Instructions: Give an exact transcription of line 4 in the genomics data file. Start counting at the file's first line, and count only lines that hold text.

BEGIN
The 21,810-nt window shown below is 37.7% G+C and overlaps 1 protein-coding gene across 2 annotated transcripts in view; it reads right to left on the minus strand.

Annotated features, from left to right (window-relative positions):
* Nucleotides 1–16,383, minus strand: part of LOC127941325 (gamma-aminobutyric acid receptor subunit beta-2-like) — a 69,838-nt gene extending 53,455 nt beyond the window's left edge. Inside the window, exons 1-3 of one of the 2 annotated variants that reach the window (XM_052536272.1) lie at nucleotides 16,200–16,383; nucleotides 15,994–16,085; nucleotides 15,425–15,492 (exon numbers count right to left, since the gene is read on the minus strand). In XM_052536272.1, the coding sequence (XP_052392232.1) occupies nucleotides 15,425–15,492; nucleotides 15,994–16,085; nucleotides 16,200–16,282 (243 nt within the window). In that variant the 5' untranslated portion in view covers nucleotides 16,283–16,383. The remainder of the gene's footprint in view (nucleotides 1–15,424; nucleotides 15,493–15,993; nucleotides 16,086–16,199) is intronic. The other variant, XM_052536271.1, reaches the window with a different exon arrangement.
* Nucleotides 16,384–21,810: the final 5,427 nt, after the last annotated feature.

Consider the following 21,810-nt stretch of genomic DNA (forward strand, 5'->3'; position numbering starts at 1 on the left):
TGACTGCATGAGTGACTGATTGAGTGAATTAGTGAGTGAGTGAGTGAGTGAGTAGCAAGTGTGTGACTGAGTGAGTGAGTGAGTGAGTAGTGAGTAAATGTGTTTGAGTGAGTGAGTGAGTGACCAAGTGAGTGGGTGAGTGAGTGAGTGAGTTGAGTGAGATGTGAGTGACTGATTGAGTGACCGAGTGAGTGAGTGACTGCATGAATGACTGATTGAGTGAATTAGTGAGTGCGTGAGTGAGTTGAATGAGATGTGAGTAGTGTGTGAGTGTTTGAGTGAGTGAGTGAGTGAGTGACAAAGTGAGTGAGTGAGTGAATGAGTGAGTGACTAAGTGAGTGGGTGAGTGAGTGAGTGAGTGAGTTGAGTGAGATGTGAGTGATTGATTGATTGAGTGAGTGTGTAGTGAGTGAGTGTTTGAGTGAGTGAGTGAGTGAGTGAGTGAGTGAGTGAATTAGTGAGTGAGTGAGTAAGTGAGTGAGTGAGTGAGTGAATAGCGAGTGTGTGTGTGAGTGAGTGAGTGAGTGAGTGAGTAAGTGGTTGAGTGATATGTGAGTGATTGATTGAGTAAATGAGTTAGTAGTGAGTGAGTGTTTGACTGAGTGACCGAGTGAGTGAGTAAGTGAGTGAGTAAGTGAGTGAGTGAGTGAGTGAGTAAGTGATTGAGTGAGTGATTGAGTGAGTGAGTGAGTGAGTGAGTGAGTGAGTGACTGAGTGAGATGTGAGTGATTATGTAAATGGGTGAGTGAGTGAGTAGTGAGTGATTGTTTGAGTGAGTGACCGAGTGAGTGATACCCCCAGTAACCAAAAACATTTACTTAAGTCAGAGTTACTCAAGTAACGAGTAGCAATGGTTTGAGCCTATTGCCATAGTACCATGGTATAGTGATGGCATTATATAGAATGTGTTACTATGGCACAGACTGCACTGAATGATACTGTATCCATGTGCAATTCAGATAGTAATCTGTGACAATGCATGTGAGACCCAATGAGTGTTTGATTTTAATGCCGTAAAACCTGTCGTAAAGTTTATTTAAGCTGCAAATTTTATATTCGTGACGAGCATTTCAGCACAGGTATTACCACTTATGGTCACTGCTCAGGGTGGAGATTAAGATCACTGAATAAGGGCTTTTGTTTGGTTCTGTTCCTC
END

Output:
* Nucleotides 16,384–21,810: the final 5,427 nt, after the last annotated feature.